On this day in 1965, Malcolm X was assassinated. I don’t know that much about him. Some day I really should read Alex Haley’s book. But I want to talk briefly about what he seems to have represented to White America: the dangerous black man. I’ve often thought that what progress we’ve made regarding racial politics are thanks to Malcolm X. Because when I was growing up, it seemed to me that people were terrified of him. And note: he died just days after my first birthday. So they were terrified of a dead man.
Malcolm X vs MLK
That’s not to say that America’s Gandhi, Martin Luther King, didn’t terrify White America too. That is the true white man’s burden: fear of everything, but most especially that they will lose their preferred status, which is based a centuries old asymmetry of weapons technology. Of course, the White Man doesn’t exactly think in those terms. But I think he knows. I think we all know that in a fair fight, the white man would not come out on top. It would just be a mess — a diverse mess.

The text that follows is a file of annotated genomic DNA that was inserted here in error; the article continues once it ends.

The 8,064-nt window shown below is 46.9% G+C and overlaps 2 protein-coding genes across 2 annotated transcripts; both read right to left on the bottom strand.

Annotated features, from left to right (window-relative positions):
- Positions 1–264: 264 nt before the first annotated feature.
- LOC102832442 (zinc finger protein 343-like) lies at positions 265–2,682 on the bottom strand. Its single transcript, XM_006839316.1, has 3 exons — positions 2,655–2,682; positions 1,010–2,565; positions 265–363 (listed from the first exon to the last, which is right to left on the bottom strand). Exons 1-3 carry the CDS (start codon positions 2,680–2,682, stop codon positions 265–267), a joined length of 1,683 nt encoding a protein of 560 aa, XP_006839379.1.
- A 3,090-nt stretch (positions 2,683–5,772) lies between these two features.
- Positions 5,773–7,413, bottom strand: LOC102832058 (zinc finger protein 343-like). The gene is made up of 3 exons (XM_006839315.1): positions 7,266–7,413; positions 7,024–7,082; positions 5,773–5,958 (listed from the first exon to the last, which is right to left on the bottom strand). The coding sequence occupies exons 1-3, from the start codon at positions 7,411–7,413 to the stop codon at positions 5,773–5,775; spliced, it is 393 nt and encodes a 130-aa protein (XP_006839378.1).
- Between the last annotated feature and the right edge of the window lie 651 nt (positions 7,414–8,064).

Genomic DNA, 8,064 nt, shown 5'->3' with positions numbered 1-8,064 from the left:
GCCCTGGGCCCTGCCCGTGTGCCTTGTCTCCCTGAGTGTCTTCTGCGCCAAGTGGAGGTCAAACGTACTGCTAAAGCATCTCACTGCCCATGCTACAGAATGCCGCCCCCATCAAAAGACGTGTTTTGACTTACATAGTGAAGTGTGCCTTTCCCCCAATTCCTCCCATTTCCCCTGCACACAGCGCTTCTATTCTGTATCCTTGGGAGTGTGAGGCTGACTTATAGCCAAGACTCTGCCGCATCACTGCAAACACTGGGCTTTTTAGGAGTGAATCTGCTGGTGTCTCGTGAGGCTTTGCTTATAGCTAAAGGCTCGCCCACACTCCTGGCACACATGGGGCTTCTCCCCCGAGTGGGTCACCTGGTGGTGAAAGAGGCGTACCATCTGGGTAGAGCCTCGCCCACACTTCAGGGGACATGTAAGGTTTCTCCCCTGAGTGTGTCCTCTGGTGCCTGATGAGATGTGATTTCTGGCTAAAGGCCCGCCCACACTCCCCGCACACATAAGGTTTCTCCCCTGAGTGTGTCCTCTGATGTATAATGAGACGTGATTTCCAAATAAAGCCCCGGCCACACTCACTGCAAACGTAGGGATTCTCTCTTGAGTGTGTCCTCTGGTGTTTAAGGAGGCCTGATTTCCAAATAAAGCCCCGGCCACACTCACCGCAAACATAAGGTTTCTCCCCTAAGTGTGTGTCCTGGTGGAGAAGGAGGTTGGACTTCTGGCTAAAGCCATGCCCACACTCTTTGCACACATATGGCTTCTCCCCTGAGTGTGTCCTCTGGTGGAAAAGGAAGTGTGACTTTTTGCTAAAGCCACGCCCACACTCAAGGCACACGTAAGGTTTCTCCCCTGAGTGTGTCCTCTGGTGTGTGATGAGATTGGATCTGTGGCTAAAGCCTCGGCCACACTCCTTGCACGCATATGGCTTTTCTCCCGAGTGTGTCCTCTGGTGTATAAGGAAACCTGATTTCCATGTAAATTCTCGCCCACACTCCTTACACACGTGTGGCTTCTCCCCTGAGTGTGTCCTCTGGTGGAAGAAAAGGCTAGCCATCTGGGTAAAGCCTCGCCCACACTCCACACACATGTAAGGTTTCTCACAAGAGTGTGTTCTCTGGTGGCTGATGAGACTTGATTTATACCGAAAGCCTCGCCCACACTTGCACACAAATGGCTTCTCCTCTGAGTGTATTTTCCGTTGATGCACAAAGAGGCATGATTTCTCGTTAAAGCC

But if you have to negotiate a peace, you want to do it with King and his commitment to nonviolence rather than with Malcolm X and his commitment to “any means necessary.” None of this is to say that racism of any form is acceptable. But I’m much more of the separatist mentality myself. And I can’t believe there are many white men who have grown up with the privilege that we are given in his country deciding that turning the other cheek was a reasonable approach to the oppression that African Americans lived under then and continue to live under to this day.
A lot of people wonder what King might have accomplished had he lived longer. I think that Malcolm X might have had a much greater effect. As we’ve seen in this country, the times are rare when being polite and asking nicely get much accomplished.